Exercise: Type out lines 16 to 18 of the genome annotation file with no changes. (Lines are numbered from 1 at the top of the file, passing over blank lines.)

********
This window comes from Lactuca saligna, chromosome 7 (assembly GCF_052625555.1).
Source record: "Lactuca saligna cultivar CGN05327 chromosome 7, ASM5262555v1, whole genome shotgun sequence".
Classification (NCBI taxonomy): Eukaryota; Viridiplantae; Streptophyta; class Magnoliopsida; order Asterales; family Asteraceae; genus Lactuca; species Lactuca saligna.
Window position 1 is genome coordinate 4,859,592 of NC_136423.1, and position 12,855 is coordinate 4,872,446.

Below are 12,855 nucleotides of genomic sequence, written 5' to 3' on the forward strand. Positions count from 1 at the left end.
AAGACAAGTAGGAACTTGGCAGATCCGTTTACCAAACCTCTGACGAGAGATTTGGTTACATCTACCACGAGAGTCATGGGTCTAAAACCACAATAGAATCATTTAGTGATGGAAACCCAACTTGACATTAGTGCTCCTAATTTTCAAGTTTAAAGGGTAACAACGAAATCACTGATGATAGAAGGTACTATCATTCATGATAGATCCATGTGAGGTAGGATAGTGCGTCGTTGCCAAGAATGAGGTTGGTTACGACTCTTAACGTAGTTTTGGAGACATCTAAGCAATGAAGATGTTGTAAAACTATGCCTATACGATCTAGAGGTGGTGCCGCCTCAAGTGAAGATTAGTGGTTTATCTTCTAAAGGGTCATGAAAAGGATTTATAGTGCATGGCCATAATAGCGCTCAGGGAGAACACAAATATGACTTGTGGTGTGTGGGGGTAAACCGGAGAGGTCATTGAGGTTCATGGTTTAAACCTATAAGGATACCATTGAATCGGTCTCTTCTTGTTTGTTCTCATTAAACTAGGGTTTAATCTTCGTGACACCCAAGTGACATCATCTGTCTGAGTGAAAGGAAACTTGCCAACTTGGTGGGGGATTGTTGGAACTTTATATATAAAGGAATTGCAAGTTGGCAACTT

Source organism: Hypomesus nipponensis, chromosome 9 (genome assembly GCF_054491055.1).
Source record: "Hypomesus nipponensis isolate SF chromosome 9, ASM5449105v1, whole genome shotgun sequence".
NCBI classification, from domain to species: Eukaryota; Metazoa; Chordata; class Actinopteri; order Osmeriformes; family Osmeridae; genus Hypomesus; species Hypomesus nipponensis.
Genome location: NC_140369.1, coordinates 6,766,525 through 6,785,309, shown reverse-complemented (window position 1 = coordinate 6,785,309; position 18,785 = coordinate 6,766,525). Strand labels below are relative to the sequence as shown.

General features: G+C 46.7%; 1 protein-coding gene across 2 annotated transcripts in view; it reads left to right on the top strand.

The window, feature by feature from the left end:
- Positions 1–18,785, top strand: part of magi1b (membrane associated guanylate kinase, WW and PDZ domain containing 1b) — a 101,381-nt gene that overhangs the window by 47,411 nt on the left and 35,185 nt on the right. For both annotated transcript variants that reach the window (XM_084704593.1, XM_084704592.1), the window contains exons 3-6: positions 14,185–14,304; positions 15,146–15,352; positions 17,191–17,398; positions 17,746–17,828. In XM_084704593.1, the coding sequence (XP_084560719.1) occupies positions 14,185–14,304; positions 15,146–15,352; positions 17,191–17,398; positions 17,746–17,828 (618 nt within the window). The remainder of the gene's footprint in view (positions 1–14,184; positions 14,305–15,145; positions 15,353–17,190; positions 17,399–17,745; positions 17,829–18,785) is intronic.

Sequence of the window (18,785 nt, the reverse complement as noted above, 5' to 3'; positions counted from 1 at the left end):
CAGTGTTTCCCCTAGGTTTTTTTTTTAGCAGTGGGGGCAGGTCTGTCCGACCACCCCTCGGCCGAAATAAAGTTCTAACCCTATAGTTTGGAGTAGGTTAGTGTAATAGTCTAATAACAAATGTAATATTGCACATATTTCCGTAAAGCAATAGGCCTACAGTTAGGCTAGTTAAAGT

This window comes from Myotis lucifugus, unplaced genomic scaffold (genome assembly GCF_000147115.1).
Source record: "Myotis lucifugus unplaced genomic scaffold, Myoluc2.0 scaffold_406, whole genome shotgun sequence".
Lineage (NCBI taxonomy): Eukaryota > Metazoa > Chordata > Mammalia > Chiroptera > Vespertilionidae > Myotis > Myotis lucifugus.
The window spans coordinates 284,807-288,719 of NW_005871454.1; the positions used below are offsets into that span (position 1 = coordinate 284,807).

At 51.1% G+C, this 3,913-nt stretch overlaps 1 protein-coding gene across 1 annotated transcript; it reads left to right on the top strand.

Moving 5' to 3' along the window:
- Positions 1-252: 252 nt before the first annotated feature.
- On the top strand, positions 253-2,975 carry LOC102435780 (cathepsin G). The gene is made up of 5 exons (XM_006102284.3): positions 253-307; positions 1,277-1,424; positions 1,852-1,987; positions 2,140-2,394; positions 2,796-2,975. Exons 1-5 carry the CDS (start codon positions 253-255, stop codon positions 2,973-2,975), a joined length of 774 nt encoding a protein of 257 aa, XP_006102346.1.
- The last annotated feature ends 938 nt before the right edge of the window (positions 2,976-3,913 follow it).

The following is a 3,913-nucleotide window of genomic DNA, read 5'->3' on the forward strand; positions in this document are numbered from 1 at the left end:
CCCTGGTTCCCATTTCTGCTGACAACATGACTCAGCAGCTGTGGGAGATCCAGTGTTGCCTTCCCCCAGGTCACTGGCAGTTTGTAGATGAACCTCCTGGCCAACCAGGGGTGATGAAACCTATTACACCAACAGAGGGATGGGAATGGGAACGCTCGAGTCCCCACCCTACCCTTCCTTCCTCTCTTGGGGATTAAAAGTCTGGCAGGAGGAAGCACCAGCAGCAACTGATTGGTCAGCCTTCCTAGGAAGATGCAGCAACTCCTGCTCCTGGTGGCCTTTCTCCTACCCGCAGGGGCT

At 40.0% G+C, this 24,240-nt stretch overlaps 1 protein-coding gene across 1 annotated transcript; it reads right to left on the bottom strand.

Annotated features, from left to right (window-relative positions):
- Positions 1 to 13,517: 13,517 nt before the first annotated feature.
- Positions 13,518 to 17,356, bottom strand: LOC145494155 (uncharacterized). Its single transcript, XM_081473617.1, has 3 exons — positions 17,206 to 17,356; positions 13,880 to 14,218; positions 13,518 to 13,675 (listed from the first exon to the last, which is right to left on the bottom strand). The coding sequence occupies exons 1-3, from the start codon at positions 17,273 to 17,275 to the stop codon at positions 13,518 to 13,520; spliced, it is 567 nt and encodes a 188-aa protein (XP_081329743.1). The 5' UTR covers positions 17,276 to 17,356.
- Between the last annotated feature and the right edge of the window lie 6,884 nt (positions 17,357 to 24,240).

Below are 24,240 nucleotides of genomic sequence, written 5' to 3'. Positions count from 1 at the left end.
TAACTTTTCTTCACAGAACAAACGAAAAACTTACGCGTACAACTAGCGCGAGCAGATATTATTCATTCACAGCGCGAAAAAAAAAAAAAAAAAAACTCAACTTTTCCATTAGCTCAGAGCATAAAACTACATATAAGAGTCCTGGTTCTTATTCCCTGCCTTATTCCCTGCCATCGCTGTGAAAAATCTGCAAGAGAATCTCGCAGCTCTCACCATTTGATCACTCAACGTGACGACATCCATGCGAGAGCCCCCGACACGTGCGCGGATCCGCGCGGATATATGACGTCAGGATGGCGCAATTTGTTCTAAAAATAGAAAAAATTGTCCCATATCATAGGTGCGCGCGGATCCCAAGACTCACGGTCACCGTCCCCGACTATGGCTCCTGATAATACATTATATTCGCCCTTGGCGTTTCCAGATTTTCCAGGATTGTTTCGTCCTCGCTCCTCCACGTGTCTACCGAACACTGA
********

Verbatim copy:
This window comes from Myotis lucifugus, unplaced genomic scaffold (genome assembly GCF_000147115.1).
Source record: "Myotis lucifugus unplaced genomic scaffold, Myoluc2.0 scaffold_406, whole genome shotgun sequence".
Lineage (NCBI taxonomy): Eukaryota > Metazoa > Chordata > Mammalia > Chiroptera > Vespertilionidae > Myotis > Myotis lucifugus.